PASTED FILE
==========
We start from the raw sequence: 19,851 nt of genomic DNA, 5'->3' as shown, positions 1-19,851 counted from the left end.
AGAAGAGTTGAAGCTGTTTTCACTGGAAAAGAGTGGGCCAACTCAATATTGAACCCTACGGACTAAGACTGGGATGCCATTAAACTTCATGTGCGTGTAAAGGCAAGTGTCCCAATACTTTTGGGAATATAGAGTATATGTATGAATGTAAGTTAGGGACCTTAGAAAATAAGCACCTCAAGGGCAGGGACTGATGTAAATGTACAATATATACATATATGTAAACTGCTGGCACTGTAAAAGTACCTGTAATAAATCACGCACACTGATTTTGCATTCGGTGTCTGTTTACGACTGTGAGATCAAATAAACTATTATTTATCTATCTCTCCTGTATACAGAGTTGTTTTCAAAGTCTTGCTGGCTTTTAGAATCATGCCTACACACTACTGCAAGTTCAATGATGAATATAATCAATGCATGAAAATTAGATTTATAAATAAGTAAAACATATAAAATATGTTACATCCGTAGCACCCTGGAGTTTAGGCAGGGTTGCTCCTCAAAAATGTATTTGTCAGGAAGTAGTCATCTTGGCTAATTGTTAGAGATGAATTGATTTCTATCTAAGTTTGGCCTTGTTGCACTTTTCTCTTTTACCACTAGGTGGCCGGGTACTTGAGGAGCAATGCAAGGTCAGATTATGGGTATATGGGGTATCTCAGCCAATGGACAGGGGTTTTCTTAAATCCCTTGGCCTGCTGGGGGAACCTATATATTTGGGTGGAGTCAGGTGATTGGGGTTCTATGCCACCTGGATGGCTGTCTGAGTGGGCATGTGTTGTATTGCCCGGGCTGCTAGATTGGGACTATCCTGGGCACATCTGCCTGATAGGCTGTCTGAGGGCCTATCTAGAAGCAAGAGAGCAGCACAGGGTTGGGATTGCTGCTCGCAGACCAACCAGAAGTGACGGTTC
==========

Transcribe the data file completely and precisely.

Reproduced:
We start from the raw sequence: 19,851 nt of genomic DNA, 5'->3' as shown, positions 1-19,851 counted from the left end.
AGAAGAGTTGAAGCTGTTTTCACTGGAAAAGAGTGGGCCAACTCAATATTGAACCCTACGGACTAAGACTGGGATGCCATTAAACTTCATGTGCGTGTAAAGGCAAGTGTCCCAATACTTTTGGGAATATAGAGTATATGTATGAATGTAAGTTAGGGACCTTAGAAAATAAGCACCTCAAGGGCAGGGACTGATGTAAATGTACAATATATACATATATGTAAACTGCTGGCACTGTAAAAGTACCTGTAATAAATCACGCACACTGATTTTGCATTCGGTGTCTGTTTACGACTGTGAGATCAAATAAACTATTATTTATCTATCTCTCCTGTATACAGAGTTGTTTTCAAAGTCTTGCTGGCTTTTAGAATCATGCCTACACACTACTGCAAGTTCAATGATGAATATAATCAATGCATGAAAATTAGATTTATAAATAAGTAAAACATATAAAATATGTTACATCCGTAGCACCCTGGAGTTTAGGCAGGGTTGCTCCTCAAAAATGTATTTGTCAGGAAGTAGTCATCTTGGCTAATTGTTAGAGATGAATTGATTTCTATCTAAGTTTGGCCTTGTTGCACTTTTCTCTTTTACCACTAGGTGGCCGGGTACTTGAGGAGCAATGCAAGGTCAGATTATGGGTATATGGGGTATCTCAGCCAATGGACAGGGGTTTTCTTAAATCCCTTGGCCTGCTGGGGGAACCTATATATTTGGGTGGAGTCAGGTGATTGGGGTTCTATGCCACCTGGATGGCTGTCTGAGTGGGCATGTGTTGTATTGCCCGGGCTGCTAGATTGGGACTATCCTGGGCACATCTGCCTGATAGGCTGTCTGAGGGCCTATCTAGAAGCAAGAGAGCAGCACAGGGTTGGGATTGCTGCTCGCAGACCAACCAGAAGTGACGGTTC